Description of original award (Fiscal Year 2022, $2,200,000)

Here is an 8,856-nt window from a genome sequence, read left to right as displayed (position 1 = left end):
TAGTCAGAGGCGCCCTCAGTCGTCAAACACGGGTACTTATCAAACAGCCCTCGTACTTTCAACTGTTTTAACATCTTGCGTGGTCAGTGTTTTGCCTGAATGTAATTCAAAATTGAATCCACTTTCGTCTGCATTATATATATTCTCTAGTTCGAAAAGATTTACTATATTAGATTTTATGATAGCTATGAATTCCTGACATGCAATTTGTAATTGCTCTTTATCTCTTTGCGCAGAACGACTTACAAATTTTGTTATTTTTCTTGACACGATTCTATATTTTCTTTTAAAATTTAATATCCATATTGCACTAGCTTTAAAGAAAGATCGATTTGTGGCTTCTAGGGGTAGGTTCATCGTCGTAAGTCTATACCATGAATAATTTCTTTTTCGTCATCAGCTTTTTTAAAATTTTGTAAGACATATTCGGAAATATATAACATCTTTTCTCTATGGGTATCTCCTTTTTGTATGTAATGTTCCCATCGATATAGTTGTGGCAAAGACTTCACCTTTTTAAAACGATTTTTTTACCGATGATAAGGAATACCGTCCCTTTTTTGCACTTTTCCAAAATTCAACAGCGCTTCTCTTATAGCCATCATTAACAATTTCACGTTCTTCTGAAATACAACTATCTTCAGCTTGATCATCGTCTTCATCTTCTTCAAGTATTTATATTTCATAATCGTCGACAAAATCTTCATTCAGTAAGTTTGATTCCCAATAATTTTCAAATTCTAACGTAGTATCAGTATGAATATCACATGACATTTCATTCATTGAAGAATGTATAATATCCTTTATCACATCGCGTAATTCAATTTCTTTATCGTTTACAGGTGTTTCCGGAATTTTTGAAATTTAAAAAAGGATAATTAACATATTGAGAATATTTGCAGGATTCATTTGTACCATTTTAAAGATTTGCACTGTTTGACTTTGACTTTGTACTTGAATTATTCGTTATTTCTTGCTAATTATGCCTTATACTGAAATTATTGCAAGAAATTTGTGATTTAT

Mass violence has profound and long-lasting effects on direct victims/survivors, in communities where mass violence incidents (MVIs) occur, and among those involved in planning and implementing response and recovery efforts. Having sound data about problems, needs, and strengths of these groups is essential to improve MVI planning, response, and recovery, so the National Mass Violence Victimization Resource Center (NMVVRC) previously conducted needs assessment surveys with probability samples of adults from six communities that experienced MVIs (N=5991), from Flint MI (N=1992) that experienced the Flint Water Crisis, a large environmental crime, with 158 direct victims/survivors identified via their participation in the aforementioned community surveys, and from adults (N=177) who were direct victims/survivors of the 2017 MVI in Las Vegas. The purpose of this project is to augment these existing data by conducting new needs assessment surveys with 1500 direct victims/survivors of several MVIs and interviews with 100 key informants. The project team consists of researchers and dissemination experts from the NMVVRC and the Boston University School of Public Health, as well as Abt Associates, a national public opinion research firm that collected previous needs assessment data and will collect the new data. The project goals and objectives for analyzing and reporting the resulting combined data are to: 1) determine whether there are community or individual factors that impact victims’ experiences during and after an MVI and, if so, suggest actionable information to better serve victims; 2) examine select communities where MVIs occurred and analyze information from the communities, victims, and key stakeholders; and 3) provide information to OVC, victim service and mental health providers, public health professionals, and other relevant organizations about the findings that will lead to better outcomes for victims. Deliverables for the project include: 1) analysis and written reports on existing data from the needs assessment surveys; 2) reports or tip sheets covering “ripple effects” of MVIs on communities; 3) reports and recommendations from collecting and analyzing new data from needs assessment surveys of 1500 MVI direct victims/survivors and with 100 key stakeholders; and 4) tip sheets, reports, and possible screening tools and other products that provide actionable information about the study and its findings to OVC, victim service providers, medical/mental health/public health providers, first responders, and others. The project is expected to benefit direct victims/survivors of crime, communities in which MVIs occur, and those who serve MVI victims/survivors.